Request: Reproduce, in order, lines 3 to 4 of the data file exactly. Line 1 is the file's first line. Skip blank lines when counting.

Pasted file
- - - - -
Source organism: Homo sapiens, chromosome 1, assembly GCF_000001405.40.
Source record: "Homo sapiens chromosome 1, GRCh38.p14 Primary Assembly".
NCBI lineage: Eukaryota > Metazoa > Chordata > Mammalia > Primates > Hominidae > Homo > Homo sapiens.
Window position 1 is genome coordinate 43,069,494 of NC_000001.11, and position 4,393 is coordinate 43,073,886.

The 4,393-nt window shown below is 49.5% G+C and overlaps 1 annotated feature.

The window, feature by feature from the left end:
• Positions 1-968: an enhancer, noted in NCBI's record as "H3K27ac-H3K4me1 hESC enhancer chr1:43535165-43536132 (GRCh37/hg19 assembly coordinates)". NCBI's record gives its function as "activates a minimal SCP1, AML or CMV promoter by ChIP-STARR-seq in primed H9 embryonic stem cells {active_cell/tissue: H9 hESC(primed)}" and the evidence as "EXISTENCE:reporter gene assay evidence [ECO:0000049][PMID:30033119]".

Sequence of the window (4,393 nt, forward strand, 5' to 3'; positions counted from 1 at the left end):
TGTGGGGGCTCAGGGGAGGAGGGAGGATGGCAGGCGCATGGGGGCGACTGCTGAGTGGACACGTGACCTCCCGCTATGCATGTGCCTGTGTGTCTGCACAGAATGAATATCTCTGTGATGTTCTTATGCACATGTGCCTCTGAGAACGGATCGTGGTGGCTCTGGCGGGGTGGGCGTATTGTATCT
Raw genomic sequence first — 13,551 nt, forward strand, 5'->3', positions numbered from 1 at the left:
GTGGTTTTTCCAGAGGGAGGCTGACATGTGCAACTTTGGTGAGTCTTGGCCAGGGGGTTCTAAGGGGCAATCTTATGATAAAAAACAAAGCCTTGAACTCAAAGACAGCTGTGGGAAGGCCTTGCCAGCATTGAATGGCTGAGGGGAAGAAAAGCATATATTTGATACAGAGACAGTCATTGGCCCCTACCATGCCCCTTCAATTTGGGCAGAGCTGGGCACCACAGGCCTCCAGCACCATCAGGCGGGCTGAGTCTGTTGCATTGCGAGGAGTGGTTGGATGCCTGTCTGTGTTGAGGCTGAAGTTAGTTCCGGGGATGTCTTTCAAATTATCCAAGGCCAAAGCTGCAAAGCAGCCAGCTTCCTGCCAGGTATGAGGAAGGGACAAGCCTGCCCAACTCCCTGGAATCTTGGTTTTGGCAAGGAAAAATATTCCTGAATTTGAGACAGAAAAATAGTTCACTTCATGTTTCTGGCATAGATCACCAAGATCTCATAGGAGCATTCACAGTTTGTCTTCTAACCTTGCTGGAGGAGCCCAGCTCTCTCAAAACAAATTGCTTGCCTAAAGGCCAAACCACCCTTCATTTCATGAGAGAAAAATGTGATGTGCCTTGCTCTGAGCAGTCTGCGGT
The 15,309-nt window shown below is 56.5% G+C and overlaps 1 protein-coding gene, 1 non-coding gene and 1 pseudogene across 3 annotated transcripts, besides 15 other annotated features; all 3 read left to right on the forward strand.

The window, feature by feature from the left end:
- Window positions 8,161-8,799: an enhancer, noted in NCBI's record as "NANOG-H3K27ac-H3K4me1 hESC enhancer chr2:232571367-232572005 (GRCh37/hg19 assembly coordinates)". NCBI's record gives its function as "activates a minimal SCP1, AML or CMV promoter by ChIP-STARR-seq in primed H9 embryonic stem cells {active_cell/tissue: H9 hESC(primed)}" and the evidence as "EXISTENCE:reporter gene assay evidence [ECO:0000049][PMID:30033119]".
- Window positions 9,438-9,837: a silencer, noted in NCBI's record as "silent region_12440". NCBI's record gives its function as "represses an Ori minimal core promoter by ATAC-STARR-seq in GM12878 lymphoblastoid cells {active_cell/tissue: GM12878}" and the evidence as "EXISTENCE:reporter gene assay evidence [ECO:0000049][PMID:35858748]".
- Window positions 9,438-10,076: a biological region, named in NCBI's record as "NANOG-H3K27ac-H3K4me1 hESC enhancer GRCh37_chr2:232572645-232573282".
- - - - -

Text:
NCBI lineage: Eukaryota > Metazoa > Chordata > Mammalia > Primates > Hominidae > Homo > Homo sapiens.
Window position 1 is genome coordinate 43,069,494 of NC_000001.11, and position 4,393 is coordinate 43,073,886.